The UK has been treated to glorious sunshine over the past few weeks, sunshine that we really aren't conditioned to deal with.

Our walls are well-insulated and are designed to keep heat in, which means when summer comes around each year, we Brits sweat like pigs at the first sign of heat.

However, the same can be said for our dogs, but the dangers are tenfold.

A dog is extremely prone to heat when they walk on the pavement or floor, this can sometimes cause bleeding.

If it is too hot for you to walk outside barefoot, it is too hot for your dogs, too.

Always feel the pavement with the bottom of your bare hand before letting your dog walk on it.

If you cannot comfortably hold your palm to the pavement for 10 seconds or more, it is too hot for your dog’s paws.

Unfortunately, pets can and do suffer burns on their paw pads from walking on surfaces that are too hot.

Burned paw pads may look swollen, red, or blistered.

Burns to the paws are a serious medical issue and require prompt attention from a veterinarian.

Pets’ paw pads are supposed to be somewhat rough so they can get traction on smooth surfaces.

However, a variety of factors, including hot pavement, wintery conditions, chemicals, dry air, exposure to rough surfaces, and excessive licking can cause dry, cracked paw pads.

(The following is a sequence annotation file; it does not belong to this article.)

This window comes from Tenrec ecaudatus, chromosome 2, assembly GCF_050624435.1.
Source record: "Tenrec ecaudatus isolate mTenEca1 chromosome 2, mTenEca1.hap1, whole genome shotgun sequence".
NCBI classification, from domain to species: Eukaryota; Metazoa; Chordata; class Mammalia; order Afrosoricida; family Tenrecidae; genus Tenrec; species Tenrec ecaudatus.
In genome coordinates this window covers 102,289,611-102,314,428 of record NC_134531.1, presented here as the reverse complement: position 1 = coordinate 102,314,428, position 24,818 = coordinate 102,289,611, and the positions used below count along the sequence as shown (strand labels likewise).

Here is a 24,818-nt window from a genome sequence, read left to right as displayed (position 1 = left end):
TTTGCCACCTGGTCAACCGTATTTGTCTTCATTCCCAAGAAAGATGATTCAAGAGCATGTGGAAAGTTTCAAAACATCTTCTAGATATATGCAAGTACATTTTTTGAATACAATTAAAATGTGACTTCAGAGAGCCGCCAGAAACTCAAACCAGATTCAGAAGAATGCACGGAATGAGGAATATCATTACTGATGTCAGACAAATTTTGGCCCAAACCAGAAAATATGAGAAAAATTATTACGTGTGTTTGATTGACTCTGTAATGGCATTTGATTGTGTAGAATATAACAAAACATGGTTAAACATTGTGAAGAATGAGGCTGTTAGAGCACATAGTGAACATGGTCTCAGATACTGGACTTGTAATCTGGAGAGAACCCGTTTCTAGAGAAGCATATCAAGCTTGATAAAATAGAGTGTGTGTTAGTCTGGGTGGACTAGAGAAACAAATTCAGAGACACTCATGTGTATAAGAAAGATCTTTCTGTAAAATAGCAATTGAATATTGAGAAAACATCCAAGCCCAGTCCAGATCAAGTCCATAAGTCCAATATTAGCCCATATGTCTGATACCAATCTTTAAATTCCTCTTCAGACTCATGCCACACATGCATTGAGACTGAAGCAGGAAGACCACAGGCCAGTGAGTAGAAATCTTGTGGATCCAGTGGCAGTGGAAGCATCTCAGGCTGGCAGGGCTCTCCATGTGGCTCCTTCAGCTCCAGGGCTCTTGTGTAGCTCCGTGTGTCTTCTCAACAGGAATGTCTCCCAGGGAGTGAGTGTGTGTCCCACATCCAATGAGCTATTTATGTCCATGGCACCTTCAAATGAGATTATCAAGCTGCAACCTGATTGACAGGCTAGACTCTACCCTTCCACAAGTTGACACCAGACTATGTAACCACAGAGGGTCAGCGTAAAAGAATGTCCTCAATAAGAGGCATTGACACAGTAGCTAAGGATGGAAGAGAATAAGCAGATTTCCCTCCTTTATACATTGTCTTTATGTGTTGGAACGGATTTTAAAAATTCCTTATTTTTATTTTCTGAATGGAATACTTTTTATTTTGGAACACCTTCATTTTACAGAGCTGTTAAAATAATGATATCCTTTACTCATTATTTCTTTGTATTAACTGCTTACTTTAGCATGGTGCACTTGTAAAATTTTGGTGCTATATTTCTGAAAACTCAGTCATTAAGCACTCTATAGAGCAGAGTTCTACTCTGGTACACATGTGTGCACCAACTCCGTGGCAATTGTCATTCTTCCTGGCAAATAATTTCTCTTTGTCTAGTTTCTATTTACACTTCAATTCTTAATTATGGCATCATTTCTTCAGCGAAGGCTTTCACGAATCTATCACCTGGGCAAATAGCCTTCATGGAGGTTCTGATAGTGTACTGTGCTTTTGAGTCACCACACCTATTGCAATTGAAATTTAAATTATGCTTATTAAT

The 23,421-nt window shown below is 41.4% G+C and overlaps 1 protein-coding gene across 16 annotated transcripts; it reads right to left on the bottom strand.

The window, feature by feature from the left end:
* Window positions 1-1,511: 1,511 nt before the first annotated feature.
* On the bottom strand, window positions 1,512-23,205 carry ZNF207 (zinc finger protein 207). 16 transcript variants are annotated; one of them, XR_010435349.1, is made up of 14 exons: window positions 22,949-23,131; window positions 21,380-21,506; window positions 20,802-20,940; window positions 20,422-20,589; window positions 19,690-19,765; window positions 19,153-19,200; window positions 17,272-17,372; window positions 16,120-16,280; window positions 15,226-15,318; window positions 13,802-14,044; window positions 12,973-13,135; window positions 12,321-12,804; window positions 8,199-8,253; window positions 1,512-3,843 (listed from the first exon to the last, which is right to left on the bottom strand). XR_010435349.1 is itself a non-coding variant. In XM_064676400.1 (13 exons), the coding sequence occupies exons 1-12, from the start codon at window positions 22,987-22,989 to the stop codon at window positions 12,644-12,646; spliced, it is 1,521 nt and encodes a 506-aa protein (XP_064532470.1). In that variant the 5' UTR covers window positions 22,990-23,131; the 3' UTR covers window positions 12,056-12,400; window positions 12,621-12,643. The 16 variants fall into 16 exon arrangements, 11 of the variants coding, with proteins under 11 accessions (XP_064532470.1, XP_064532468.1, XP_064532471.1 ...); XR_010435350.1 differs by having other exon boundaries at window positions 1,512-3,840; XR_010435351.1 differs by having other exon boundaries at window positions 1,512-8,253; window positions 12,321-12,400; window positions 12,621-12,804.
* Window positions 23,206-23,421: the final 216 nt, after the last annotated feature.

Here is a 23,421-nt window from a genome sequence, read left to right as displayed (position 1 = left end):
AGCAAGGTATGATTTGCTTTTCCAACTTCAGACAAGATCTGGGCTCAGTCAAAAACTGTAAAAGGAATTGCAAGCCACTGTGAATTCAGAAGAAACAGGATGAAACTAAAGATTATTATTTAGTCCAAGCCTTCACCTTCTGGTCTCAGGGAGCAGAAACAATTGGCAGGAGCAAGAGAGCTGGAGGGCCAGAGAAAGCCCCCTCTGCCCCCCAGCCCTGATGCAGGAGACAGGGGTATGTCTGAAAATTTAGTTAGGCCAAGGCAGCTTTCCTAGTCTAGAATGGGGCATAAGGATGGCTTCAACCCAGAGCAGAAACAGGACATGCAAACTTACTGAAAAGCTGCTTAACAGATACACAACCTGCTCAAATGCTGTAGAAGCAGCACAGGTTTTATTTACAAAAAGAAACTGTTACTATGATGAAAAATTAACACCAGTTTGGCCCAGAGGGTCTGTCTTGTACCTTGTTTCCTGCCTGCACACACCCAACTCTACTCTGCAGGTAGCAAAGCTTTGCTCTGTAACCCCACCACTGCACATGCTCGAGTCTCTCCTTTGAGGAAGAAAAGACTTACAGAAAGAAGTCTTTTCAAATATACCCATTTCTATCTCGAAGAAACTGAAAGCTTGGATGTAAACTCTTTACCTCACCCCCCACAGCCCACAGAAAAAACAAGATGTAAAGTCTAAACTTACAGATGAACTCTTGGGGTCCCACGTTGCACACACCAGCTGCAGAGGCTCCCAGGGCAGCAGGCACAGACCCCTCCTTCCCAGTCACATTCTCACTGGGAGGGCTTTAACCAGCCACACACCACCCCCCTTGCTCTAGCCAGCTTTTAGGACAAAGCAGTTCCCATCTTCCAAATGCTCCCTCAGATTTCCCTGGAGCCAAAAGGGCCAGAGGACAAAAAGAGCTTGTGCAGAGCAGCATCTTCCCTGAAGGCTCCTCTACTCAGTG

News and Star: As a general rule, walking your dog at any temperature below 20C is ideal (GEtty)As a general rule, walking your dog at any temperature below 20C is ideal (GEtty) (Image: Getty)

Dry and cracked paws can be painful and put your pet at risk of infection.

When this happens, a loose flap develops which may with time detach from the paw pad.

This leaves a red inflamed patch that bleeds upon being subjected to further pressure.

It's generally safe to walk dogs in temperatures of up to 19°C (68°F) but be careful when the mercury rises above this.

Even at temperatures as low as 20°C (70°F) dogs are at risk of heat stroke.

Heat stroke in dogs is essentially a high temperature not caused by a fever.